What Does Distracted Driving Actually Mean?
Distracted Driving Is a Commonly Misunderstood Phrase That Is Actually Not Found Within the Highway Traffic Act and Refers to Improper Handling of Electronics While Driving.
Understanding What Distracted Driving Actually Means Per the Highway Traffic Act
Technically, the term "distracted driving" is a misnomer as such a term fails to exist within the Highway Traffic Act, R.S.O. 1990, c. H.8. Also, contrary to urban myths, what is meant by "distracted driving" is the use of a hand held communication device rather than common conduct such as eating, drinking, changing the radio station, lighting a cigarette, or other behaviours that may be perceived as a temporary distraction. Of course, these temporary distracting behaviours may involve a moment of inattention; however, in law, such a moment of inattention is defined without use of the word "distraction".
Misunderstanding of the law seems to occur due to misuse of the words distracted driving within a broad context and thereby resulting in the false belief that the Hightway Traffic Act actually contains a charge known as "distracted driving"; however, what the law actually states is:
Wireless Communication Devices
78.1 (1) No person shall drive a motor vehicle on a highway while holding or using a hand-held wireless communication device or other prescribed device that is capable of receiving or transmitting telephone communications, electronic data, mail or text messages.
(2) No person shall drive a motor vehicle on a highway while holding or using a hand-held electronic entertainment device or other prescribed device the primary use of which is unrelated to the safe operation of the motor vehicle.
Hands-Free Mode Allowed
(a) the driver of an ambulance, fire department vehicle or police department vehicle;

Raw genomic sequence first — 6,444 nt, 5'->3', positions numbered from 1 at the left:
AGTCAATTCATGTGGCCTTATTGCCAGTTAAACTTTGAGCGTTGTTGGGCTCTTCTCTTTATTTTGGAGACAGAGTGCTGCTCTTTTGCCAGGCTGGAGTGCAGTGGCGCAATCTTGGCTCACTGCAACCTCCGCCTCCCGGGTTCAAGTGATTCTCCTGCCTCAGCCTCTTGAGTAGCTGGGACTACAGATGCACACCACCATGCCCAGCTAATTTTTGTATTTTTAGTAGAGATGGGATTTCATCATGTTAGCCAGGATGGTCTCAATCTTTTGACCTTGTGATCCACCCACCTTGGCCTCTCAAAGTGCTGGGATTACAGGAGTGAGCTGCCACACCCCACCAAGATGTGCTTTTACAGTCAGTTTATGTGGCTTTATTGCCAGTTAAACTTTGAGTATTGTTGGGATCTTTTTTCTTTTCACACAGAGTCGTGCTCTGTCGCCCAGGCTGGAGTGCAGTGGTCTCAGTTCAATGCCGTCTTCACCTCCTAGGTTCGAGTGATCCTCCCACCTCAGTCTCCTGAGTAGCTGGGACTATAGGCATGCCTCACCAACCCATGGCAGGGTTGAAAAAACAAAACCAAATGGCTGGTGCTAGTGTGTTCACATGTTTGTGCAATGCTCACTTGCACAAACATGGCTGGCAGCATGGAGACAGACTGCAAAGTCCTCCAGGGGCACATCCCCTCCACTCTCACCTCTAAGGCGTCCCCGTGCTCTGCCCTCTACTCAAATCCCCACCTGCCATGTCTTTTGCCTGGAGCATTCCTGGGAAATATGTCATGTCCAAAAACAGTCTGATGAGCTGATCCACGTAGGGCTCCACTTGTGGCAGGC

(b) any other prescribed person or class of persons;
(c) a person holding or using a device prescribed for the purpose of this subsection; or
(d) a person engaged in a prescribed activity or in prescribed conditions or circumstances.
1. The motor vehicle is off the roadway or is lawfully parked on the roadway.
2. The motor vehicle is not in motion.
3. The motor vehicle is not impeding traffic.
(6.1) Every person who contravenes this section is guilty of an offence and on conviction is liable,
(a) for a first offence, to a fine of not less than $500 and not more than $1,000;
(b) for a first subsequent offence, to a fine of not less than $500 and not more than $2,000; and
(c) for a second subsequent or an additional subsequent offence, to a fine of not less than $500 and not more than $3,000.
(6.2) If a person is convicted of an offence under this section, the Registrar shall suspend his or her driver’s licence,
(a) for a first offence, for three days;
(b) for a first subsequent offence, for seven days; and
(c) for a second subsequent or an additional subsequent offence, for 30 days.
(6.3) An offence under this section committed more than five years after a previous conviction for an offence under this section is not a subsequent offence for the purposes of subsection (6.1) or (6.2).
(7) The Minister may make regulations,
(b) prescribing persons, classes of persons, devices, activities, conditions and circumstances for the purpose of subsection (4).
(8) In this section,
“motor vehicle” includes a street car, motorized snow vehicle, farm tractor, self-propelled implement of husbandry and road-building machine.
From a legally technical viewpoint, the term "distracted driving" fails to exist and is unmentioned within the Hightway Traffic Act; however, what is generally meant by "distracted driving" is the use of communication devices or other electronic devices specified within the Highway Traffic Act. Conduct such as reading a book, eating a cheeseburger, changing the radio station (built-in radio), among many other things, fail to constitute as "distracted driving"; however, such activities may constitute as "careless driving". For more information, click here for what the Ontario government similarly says.